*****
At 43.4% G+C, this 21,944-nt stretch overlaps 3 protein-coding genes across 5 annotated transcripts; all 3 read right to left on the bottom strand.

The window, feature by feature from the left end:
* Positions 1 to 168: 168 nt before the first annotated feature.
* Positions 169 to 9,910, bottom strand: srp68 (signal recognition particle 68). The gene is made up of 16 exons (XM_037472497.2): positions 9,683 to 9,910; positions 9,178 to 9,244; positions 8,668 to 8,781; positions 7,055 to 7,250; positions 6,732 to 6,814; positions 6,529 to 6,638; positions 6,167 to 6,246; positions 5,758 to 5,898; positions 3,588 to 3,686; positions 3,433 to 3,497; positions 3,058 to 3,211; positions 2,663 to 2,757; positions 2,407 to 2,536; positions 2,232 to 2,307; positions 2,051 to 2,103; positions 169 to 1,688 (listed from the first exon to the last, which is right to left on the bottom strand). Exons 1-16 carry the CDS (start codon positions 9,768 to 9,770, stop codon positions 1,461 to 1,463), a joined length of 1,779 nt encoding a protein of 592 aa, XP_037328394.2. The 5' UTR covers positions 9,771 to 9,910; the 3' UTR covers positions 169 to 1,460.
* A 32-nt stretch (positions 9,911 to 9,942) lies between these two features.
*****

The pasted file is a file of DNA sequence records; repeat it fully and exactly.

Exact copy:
At 43.4% G+C, this 21,944-nt stretch overlaps 3 protein-coding genes across 5 annotated transcripts; all 3 read right to left on the bottom strand.

The window, feature by feature from the left end:
* Positions 1 to 168: 168 nt before the first annotated feature.
* Positions 169 to 9,910, bottom strand: srp68 (signal recognition particle 68). The gene is made up of 16 exons (XM_037472497.2): positions 9,683 to 9,910; positions 9,178 to 9,244; positions 8,668 to 8,781; positions 7,055 to 7,250; positions 6,732 to 6,814; positions 6,529 to 6,638; positions 6,167 to 6,246; positions 5,758 to 5,898; positions 3,588 to 3,686; positions 3,433 to 3,497; positions 3,058 to 3,211; positions 2,663 to 2,757; positions 2,407 to 2,536; positions 2,232 to 2,307; positions 2,051 to 2,103; positions 169 to 1,688 (listed from the first exon to the last, which is right to left on the bottom strand). Exons 1-16 carry the CDS (start codon positions 9,768 to 9,770, stop codon positions 1,461 to 1,463), a joined length of 1,779 nt encoding a protein of 592 aa, XP_037328394.2. The 5' UTR covers positions 9,771 to 9,910; the 3' UTR covers positions 169 to 1,460.
* A 32-nt stretch (positions 9,911 to 9,942) lies between these two features.